Confused about Calisthenics, the Benefits of Bodyweight Training, What is a Compound exercise? What is a functional exercise? Here is all you need to know.

What is Calisthenics?

Calisthenics is a word used for bodyweight training. The word calisthenics comes from the Greek words “kallos” meaning beauty and “thenos” which means strength. The term describes a range of exercises such as push-ups, pull-ups and squats. It also encompasses more advanced bodyweight exercises such as muscle ups, levers, human flag, and single arm pull ups; all which develop strength, muscular endurance, core strength and neuromuscular efficiency.

What makes training functional?

Calisthenics or bodyweight training is often described as functional. But what differentiates some training from being functional, and other training not being functional? At its core, functional training means that it is relevant to movements in real life; using compound (or many muscle group) exercises, rather than isolation (one muscle group).

What is a Compound exercise?…. and what is an Isolation exercise?

The Tricep Push Down is an example of an isolation exercise for the Triceps, where the elbow stays locked against the body and only the lower arm moves. This exercise can be seen as non-functional as such an isolated movement is unlikely to be replicated outside of the gym.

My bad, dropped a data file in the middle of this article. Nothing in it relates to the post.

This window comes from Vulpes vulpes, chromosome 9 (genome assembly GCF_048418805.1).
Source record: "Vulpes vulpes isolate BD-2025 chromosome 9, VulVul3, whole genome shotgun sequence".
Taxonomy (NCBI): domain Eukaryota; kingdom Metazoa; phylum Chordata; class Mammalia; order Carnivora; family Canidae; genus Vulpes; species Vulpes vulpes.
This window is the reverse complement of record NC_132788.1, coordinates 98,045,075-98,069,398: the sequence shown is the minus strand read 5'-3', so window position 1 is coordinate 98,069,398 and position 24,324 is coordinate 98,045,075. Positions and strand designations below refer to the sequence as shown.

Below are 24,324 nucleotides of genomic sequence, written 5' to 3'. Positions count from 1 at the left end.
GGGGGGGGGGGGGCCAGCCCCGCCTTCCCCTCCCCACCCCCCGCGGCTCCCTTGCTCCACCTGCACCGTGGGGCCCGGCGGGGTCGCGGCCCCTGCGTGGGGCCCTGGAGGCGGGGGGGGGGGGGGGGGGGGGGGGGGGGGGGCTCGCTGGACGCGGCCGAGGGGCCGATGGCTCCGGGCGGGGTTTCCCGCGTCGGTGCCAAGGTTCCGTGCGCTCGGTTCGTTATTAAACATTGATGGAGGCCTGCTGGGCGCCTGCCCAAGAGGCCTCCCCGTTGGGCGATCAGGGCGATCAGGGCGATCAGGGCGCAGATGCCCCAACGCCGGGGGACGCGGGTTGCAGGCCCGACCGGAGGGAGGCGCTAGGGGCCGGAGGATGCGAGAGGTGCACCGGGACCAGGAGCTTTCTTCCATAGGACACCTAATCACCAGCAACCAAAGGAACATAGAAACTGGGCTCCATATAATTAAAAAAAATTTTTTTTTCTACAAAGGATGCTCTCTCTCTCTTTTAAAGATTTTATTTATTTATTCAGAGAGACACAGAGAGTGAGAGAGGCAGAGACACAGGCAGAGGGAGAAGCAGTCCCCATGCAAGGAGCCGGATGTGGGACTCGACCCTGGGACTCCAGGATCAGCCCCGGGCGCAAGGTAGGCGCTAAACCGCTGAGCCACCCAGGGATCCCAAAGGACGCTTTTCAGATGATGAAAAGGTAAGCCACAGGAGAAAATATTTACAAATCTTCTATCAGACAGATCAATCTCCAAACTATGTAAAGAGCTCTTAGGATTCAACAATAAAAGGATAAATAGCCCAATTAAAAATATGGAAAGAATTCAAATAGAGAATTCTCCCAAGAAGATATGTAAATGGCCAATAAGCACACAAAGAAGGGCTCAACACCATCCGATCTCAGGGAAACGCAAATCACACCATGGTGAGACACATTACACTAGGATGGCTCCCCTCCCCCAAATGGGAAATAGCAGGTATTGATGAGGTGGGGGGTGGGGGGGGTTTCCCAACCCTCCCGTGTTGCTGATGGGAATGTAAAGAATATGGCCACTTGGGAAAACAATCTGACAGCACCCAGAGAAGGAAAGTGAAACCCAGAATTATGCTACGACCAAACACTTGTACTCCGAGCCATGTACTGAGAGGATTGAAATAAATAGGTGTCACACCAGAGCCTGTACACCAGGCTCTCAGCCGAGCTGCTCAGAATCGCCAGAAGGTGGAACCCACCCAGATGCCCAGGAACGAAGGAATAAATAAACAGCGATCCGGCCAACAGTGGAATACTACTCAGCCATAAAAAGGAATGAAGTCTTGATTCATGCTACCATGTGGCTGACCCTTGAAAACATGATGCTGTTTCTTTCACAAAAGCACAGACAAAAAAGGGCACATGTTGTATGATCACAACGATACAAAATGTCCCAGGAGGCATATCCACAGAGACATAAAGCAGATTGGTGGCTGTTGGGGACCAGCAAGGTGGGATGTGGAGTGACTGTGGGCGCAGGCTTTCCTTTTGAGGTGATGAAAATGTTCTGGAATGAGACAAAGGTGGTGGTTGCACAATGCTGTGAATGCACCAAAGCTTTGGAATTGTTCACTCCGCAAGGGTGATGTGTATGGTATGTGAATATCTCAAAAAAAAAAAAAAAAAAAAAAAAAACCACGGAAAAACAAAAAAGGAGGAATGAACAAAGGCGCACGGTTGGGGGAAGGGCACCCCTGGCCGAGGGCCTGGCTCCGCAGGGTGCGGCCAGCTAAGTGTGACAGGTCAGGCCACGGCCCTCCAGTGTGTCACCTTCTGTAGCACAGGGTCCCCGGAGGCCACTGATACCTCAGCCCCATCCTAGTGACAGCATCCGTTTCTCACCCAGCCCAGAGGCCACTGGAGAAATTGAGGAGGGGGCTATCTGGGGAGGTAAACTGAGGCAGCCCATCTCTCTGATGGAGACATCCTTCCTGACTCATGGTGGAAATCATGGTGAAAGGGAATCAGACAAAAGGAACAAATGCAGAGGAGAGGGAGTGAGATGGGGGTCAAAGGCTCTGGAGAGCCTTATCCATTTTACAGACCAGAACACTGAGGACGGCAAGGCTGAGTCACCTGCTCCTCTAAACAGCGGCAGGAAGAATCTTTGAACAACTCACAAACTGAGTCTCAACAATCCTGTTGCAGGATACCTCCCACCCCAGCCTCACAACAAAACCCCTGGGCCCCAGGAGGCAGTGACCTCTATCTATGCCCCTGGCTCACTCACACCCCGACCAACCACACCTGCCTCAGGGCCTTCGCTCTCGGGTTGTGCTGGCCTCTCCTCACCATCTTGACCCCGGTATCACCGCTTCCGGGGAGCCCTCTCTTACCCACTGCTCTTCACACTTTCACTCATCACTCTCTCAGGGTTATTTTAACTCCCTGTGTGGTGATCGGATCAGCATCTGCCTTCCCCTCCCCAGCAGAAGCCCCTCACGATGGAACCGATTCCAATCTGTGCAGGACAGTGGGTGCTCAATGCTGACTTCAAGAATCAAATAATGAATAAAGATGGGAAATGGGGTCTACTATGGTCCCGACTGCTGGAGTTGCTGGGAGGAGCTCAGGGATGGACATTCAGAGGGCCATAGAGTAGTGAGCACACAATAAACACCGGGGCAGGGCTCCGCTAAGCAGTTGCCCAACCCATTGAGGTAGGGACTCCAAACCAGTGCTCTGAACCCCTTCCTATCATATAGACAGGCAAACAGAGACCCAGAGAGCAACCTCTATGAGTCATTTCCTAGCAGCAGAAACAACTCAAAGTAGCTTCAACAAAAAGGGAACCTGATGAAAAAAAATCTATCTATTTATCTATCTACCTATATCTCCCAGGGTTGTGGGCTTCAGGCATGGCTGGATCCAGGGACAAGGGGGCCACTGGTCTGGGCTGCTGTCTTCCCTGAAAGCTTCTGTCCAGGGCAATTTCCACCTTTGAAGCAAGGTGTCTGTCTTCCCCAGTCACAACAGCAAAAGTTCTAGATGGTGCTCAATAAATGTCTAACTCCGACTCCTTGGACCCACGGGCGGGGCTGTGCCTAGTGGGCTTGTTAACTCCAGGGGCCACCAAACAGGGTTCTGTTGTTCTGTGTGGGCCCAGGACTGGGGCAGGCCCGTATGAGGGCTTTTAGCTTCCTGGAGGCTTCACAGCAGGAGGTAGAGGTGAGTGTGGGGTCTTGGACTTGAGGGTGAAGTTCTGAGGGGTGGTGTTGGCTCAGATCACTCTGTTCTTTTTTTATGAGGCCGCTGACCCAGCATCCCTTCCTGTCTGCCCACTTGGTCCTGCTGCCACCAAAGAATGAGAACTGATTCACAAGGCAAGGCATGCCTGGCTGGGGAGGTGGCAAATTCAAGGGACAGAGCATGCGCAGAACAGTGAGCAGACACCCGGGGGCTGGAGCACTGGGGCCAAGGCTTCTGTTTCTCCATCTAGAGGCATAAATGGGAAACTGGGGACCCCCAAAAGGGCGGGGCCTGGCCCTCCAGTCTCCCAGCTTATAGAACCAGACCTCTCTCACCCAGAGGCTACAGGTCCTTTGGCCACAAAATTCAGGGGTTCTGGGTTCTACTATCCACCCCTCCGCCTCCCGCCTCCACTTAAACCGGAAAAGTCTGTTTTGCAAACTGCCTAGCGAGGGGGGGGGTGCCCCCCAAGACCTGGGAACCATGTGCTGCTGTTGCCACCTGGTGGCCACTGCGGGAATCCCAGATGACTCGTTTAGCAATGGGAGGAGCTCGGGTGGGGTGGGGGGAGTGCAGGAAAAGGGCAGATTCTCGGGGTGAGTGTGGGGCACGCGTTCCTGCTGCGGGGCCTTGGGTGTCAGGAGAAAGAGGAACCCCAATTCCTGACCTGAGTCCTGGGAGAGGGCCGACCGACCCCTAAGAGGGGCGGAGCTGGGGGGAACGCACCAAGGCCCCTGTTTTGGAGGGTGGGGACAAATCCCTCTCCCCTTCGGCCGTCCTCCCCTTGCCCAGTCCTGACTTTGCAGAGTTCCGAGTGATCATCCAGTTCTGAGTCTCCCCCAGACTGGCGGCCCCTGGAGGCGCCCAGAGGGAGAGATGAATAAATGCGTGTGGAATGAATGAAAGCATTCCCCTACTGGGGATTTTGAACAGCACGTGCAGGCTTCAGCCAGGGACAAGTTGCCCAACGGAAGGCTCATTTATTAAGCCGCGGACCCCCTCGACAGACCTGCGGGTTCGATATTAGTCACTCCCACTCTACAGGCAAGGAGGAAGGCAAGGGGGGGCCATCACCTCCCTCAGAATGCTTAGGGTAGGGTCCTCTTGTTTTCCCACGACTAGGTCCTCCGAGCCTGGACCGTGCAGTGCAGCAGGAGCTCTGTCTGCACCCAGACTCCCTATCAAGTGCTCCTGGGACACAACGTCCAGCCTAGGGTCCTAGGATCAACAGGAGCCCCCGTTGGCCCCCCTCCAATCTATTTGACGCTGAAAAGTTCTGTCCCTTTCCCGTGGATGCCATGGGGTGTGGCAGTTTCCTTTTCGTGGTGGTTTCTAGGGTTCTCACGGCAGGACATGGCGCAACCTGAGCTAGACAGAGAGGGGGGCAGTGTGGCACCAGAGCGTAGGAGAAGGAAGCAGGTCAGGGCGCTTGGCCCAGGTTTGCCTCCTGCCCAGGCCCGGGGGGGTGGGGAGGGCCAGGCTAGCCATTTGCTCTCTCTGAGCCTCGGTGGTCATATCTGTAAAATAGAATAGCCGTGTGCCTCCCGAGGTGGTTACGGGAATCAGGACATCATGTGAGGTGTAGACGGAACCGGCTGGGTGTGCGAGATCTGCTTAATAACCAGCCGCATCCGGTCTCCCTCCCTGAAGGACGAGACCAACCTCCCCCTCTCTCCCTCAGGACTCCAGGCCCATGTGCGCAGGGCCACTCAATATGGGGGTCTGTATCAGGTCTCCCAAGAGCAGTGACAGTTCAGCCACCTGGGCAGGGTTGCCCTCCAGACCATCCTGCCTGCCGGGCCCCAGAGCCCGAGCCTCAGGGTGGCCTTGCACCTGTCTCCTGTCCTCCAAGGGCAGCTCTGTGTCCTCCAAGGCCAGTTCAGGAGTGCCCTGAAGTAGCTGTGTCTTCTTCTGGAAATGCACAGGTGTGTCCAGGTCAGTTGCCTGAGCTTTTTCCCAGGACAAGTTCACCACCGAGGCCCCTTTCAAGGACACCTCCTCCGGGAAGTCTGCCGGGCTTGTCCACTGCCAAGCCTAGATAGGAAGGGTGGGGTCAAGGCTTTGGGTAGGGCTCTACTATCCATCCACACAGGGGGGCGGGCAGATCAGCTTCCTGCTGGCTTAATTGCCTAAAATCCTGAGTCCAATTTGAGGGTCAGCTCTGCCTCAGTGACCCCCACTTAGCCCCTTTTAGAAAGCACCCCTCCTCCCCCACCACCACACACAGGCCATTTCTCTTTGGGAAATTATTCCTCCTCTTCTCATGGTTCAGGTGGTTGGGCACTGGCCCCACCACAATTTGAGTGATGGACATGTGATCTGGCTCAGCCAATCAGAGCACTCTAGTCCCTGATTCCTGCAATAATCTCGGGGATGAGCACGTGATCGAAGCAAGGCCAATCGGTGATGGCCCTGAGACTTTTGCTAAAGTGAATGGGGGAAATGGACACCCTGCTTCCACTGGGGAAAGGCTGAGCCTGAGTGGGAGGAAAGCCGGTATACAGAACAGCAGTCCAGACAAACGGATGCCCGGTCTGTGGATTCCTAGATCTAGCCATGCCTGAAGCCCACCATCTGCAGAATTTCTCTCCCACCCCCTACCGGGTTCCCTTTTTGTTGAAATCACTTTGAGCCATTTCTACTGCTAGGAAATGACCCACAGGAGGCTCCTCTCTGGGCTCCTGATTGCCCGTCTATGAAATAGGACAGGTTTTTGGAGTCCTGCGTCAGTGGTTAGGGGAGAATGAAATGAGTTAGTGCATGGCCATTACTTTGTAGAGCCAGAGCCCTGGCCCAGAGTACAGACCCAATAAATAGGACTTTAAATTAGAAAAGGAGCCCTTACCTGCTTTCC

The functional exercise equivalent could be the Close Grip Chest Press using a Suspension trainer, requiring balance, strength and control and using the Triceps, Chest, Shoulder and some of the Back muscles too. This exercise utilises more muscle groups and translates better into day-to-day movements, for example pushing a door open. Real world movements rarely use a singular muscle group, instead use a combination of proximal (close, think core) muscles and distal (far away, think fingers and forearms) muscles to perform tasks.

What are the benefits of bodyweight training?

Bodyweight training and Calisthenics workouts are highly functional and very beneficial as they use multiple planes of motion (left and right, up and down, forward and backwards), many different muscle groups per exercise, and practical, real world movements, that translate more readily to day-to-day life. By training with your bodyweight you will build up strong joints, tendons, ligaments and muscles without the need for additional, potentially damaging, weight.

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